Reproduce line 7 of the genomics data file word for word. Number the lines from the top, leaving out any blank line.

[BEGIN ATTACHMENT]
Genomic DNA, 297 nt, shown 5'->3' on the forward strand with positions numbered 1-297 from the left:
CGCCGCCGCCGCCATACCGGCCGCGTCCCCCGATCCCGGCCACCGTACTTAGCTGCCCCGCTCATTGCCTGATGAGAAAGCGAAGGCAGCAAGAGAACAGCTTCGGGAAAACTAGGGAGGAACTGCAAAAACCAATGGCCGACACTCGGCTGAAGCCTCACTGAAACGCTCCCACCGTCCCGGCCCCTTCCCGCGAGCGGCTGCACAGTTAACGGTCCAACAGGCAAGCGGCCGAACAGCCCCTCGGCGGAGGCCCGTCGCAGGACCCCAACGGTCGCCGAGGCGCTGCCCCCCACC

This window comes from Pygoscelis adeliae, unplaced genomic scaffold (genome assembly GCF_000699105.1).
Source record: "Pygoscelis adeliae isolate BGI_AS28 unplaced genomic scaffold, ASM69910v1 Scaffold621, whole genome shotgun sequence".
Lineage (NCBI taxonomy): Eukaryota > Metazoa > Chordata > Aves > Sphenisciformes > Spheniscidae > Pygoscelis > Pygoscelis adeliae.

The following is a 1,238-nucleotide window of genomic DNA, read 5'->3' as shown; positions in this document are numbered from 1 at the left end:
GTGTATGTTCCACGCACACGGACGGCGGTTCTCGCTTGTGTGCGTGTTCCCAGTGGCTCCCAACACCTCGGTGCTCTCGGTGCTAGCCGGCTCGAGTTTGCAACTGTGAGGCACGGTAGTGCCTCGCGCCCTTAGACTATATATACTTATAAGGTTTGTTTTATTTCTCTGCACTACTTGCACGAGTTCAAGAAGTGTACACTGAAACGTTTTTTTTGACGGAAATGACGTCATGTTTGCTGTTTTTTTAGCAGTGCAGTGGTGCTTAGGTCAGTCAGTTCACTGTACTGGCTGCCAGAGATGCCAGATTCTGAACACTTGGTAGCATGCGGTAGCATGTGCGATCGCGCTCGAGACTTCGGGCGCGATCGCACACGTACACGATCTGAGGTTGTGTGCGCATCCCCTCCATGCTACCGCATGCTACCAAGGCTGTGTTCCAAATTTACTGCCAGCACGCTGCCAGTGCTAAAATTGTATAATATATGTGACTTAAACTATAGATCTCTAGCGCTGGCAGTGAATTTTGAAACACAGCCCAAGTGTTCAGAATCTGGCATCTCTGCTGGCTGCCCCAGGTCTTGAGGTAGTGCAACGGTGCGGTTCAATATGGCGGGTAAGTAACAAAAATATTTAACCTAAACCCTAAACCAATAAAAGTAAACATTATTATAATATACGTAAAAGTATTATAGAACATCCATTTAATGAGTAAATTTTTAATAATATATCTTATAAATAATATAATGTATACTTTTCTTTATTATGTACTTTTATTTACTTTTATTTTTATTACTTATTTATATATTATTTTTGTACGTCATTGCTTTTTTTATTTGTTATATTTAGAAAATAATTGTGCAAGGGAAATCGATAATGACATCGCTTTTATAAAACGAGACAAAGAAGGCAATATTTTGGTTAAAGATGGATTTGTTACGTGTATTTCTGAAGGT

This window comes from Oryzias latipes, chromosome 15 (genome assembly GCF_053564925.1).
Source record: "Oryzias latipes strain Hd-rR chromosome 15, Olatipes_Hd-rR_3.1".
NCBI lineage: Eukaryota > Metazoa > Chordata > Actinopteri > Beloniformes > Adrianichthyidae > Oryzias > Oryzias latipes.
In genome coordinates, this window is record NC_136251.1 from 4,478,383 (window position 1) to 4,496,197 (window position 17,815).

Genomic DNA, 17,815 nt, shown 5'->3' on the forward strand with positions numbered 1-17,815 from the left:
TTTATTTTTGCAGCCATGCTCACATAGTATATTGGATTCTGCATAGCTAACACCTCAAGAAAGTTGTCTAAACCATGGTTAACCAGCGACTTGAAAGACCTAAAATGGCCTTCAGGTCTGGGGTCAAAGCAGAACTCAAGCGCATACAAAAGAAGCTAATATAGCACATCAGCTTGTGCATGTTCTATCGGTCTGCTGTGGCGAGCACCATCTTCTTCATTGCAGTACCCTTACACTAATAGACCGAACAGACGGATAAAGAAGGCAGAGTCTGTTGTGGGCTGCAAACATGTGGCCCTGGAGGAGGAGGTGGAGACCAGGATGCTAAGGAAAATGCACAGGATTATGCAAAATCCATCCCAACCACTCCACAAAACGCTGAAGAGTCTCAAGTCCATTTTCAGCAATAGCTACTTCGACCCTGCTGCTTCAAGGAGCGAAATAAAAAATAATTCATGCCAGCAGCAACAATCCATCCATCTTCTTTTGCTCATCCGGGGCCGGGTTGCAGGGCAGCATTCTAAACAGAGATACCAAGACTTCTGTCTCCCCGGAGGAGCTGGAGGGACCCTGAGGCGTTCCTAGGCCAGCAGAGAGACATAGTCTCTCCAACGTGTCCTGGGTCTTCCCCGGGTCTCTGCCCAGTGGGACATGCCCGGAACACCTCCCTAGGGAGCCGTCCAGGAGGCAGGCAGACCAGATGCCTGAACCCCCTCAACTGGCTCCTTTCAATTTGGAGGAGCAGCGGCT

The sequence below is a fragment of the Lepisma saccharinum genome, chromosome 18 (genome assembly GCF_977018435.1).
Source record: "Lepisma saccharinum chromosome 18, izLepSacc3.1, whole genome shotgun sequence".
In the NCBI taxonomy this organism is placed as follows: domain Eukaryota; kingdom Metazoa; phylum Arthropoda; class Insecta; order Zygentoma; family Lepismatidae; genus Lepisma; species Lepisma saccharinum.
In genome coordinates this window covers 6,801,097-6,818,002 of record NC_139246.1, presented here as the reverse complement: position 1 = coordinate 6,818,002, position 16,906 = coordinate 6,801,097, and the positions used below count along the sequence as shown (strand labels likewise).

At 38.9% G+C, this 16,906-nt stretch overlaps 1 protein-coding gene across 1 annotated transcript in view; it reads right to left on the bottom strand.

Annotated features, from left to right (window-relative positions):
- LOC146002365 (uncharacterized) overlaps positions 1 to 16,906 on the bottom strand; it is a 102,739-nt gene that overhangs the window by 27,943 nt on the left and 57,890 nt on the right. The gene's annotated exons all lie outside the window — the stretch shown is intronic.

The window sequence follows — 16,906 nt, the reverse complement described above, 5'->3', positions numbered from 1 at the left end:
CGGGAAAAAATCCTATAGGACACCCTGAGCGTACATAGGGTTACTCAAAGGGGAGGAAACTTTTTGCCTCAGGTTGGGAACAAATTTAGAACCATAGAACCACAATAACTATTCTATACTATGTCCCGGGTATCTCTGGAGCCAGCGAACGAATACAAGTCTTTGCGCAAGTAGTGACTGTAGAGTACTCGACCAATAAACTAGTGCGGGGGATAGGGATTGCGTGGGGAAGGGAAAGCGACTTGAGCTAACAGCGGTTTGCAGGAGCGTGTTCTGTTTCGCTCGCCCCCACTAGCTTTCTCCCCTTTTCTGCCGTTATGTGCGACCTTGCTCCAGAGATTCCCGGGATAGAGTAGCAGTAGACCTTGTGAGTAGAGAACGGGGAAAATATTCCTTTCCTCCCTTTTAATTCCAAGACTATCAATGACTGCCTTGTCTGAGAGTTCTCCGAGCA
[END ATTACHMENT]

GTGTATGTTCCACGCACACGGACGGCGGTTCTCGCTTGTGTGCGTGTTCCCAGTGGCTCCCAACACCTCGGTGCTCTCGGTGCTAGCCGGCTCGAGTTTGCAACTGTGAGGCACGGTAGTGCCTCGCGCCCTTAGACTATATATACTTATAAGGTTTGTTTTATTTCTCTGCACTACTTGCACGAGTTCAAGAAGTGTACACTGAAACGTTTTTTTTGACGGAAATGACGTCATGTTTGCTGTTTTTTTAGCAGTGCAGTGGTGCTTAGGTCAGTCAGTTCACTGTACTGGCTGCCAGAGATGCCAGATTCTGAACACTTGGTAGCATGCGGTAGCATGTGCGATCGCGCTCGAGACTTCGGGCGCGATCGCACACGTACACGATCTGAGGTTGTGTGCGCATCCCCTCCATGCTACCGCATGCTACCAAGGCTGTGTTCCAAATTTACTGCCAGCACGCTGCCAGTGCTAAAATTGTATAATATATGTGACTTAAACTATAGATCTCTAGCGCTGGCAGTGAATTTTGAAACACAGCCCAAGTGTTCAGAATCTGGCATCTCTGCTGGCTGCCCCAGGTCTTGAGGTAGTGCAACGGTGCGGTTCAATATGGCGGGTAAGTAACAAAAATATTTAACCTAAACCCTAAACCAATAAAAGTAAACATTATTATAATATACGTAAAAGTATTATAGAACATCCATTTAATGAGTAAATTTTTAATAATATATCTTATAAATAATATAATGTATACTTTTCTTTATTATGTACTTTTATTTACTTTTATTTTTATTACTTATTTATATATTATTTTTGTACGTCATTGCTTTTTTTATTTGTTATATTTAGAAAATAATTGTGCAAGGGAAATCGATAATGACATCGCTTTTATAAAACGAGACAAAGAAGGCAATATTTTGGTTAAAGATGGATTTGTTACGTGTATTTCTGAAGGT